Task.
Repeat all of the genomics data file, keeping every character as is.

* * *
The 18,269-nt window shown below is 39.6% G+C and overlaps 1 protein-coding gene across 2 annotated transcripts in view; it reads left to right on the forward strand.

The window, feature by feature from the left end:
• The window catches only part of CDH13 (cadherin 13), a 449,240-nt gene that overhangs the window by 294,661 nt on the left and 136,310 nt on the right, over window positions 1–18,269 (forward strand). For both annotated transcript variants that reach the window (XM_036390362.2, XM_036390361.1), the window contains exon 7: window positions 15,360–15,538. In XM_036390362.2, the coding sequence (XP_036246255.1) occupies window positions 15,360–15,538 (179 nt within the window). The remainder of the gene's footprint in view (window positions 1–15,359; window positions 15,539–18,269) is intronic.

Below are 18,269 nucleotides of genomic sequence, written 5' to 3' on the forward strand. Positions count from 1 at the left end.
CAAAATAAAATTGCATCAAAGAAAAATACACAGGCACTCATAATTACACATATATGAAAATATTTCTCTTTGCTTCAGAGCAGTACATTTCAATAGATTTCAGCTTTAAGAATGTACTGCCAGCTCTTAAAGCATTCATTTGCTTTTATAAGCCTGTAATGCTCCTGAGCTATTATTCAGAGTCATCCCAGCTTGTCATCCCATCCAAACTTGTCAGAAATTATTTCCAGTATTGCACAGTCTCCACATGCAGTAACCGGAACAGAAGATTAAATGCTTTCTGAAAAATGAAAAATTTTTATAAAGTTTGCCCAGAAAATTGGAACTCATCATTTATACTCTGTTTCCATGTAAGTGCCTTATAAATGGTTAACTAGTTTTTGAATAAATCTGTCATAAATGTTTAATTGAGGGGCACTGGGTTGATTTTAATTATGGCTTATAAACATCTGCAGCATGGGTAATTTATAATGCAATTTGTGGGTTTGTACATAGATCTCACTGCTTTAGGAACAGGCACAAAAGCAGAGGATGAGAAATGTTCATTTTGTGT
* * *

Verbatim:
The 18,269-nt window shown below is 39.6% G+C and overlaps 1 protein-coding gene across 2 annotated transcripts in view; it reads left to right on the forward strand.

The window, feature by feature from the left end:
• The window catches only part of CDH13 (cadherin 13), a 449,240-nt gene that overhangs the window by 294,661 nt on the left and 136,310 nt on the right, over window positions 1–18,269 (forward strand). For both annotated transcript variants that reach the window (XM_036390362.2, XM_036390361.1), the window contains exon 7: window positions 15,360–15,538. In XM_036390362.2, the coding sequence (XP_036246255.1) occupies window positions 15,360–15,538 (179 nt within the window). The remainder of the gene's footprint in view (window positions 1–15,359; window positions 15,539–18,269) is intronic.

Below are 18,269 nucleotides of genomic sequence, written 5' to 3' on the forward strand. Positions count from 1 at the left end.
CAAAATAAAATTGCATCAAAGAAAAATACACAGGCACTCATAATTACACATATATGAAAATATTTCTCTTTGCTTCAGAGCAGTACATTTCAATAGATTTCAGCTTTAAGAATGTACTGCCAGCTCTTAAAGCATTCATTTGCTTTTATAAGCCTGTAATGCTCCTGAGCTATTATTCAGAGTCATCCCAGCTTGTCATCCCATCCAAACTTGTCAGAAATTATTTCCAGTATTGCACAGTCTCCACATGCAGTAACCGGAACAGAAGATTAAATGCTTTCTGAAAAATGAAAAATTTTTATAAAGTTTGCCCAGAAAATTGGAACTCATCATTTATACTCTGTTTCCATGTAAGTGCCTTATAAATGGTTAACTAGTTTTTGAATAAATCTGTCATAAATGTTTAATTGAGGGGCACTGGGTTGATTTTAATTATGGCTTATAAACATCTGCAGCATGGGTAATTTATAATGCAATTTGTGGGTTTGTACATAGATCTCACTGCTTTAGGAACAGGCACAAAAGCAGAGGATGAGAAATGTTCATTTTGTGT